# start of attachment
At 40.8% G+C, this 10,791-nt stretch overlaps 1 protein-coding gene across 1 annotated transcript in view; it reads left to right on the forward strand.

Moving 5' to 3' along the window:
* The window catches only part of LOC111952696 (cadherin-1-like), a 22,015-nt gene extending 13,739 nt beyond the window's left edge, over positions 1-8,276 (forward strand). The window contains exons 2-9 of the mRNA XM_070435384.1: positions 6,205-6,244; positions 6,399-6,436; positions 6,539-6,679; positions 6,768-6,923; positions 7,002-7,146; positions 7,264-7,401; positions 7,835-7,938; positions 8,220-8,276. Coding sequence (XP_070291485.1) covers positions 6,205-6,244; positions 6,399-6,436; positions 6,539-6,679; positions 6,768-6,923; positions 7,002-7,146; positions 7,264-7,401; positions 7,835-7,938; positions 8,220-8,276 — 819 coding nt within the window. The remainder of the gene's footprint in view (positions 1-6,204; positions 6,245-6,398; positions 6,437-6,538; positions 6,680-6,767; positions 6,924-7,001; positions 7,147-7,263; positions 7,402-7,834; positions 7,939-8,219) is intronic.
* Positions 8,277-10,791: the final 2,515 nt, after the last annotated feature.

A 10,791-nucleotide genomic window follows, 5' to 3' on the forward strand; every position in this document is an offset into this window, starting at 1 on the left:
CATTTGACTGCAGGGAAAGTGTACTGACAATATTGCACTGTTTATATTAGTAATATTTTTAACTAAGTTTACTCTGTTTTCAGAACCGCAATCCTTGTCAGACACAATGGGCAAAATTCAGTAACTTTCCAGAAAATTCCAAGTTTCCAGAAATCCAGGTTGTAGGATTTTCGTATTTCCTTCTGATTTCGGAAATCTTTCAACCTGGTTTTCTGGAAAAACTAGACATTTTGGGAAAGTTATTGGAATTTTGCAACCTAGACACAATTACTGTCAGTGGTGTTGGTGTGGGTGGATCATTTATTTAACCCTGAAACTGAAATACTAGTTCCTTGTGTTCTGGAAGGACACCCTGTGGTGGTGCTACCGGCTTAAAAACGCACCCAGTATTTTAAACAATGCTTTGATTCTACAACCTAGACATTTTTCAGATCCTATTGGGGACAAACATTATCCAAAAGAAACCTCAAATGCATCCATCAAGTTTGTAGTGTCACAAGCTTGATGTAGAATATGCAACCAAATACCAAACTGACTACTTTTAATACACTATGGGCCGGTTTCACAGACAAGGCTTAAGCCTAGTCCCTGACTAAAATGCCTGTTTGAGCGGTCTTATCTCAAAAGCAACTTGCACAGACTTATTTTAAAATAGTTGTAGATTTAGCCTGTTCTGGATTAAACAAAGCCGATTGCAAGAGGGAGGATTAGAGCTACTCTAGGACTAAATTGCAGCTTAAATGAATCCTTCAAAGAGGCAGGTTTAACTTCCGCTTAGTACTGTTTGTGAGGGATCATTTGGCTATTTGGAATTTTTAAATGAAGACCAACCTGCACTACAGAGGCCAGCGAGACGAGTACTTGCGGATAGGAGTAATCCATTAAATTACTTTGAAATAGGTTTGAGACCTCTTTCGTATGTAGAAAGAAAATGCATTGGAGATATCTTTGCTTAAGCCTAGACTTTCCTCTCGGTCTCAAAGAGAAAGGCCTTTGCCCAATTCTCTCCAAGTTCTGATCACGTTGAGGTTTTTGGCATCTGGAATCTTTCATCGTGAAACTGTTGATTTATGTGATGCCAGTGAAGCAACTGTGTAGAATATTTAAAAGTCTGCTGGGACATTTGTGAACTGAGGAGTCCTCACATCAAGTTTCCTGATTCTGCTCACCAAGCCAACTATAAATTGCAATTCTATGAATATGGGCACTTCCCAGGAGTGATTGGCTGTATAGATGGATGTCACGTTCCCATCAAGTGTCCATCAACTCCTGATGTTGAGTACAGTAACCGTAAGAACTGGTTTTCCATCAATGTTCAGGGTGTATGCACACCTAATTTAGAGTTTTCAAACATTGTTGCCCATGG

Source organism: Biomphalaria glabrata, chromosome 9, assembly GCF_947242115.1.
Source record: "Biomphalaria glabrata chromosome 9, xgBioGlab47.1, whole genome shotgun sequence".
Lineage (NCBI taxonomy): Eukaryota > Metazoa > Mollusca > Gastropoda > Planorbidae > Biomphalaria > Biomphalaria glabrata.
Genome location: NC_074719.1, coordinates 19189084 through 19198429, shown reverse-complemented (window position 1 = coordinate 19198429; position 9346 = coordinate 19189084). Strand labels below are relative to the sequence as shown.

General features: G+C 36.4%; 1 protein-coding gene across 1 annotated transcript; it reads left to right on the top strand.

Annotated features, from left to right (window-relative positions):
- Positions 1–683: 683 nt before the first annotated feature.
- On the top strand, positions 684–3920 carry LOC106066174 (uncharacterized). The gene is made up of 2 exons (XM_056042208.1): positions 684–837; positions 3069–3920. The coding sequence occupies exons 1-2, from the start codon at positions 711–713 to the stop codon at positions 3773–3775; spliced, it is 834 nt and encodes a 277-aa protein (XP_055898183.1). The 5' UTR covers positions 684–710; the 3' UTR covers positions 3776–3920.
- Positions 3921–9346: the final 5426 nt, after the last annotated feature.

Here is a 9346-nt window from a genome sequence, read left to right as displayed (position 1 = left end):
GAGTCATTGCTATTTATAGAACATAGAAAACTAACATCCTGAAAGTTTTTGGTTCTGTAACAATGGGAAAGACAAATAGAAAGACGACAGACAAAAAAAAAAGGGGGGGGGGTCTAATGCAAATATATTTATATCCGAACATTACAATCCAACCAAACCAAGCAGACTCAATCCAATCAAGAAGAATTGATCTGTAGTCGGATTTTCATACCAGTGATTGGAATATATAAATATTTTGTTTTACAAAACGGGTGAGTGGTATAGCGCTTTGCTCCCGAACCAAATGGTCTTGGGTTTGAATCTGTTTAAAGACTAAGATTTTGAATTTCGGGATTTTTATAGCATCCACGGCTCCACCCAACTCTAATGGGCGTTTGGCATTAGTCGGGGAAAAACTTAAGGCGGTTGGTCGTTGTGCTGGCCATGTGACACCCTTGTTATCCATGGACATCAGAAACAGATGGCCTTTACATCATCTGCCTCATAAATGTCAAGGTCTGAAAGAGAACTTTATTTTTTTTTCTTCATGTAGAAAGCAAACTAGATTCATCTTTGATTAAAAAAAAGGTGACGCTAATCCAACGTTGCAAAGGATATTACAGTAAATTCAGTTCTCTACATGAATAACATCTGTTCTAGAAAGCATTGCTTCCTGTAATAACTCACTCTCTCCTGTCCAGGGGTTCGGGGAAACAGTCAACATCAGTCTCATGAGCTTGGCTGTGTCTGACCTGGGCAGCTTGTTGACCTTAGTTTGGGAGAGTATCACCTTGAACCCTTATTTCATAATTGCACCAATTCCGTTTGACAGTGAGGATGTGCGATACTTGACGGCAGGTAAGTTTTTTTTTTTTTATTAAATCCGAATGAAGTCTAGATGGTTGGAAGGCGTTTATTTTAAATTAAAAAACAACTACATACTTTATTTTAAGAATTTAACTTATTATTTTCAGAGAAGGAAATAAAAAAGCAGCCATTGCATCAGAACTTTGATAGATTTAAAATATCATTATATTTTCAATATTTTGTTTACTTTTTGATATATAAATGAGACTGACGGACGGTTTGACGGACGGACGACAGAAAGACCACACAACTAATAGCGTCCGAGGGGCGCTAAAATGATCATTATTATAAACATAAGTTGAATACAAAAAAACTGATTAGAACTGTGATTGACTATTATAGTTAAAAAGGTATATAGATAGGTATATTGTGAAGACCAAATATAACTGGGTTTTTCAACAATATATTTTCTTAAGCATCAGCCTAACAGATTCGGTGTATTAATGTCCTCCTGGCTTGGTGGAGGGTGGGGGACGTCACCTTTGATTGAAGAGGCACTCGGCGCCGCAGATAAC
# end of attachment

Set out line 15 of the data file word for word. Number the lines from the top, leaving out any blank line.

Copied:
- Positions 3921–9346: the final 5426 nt, after the last annotated feature.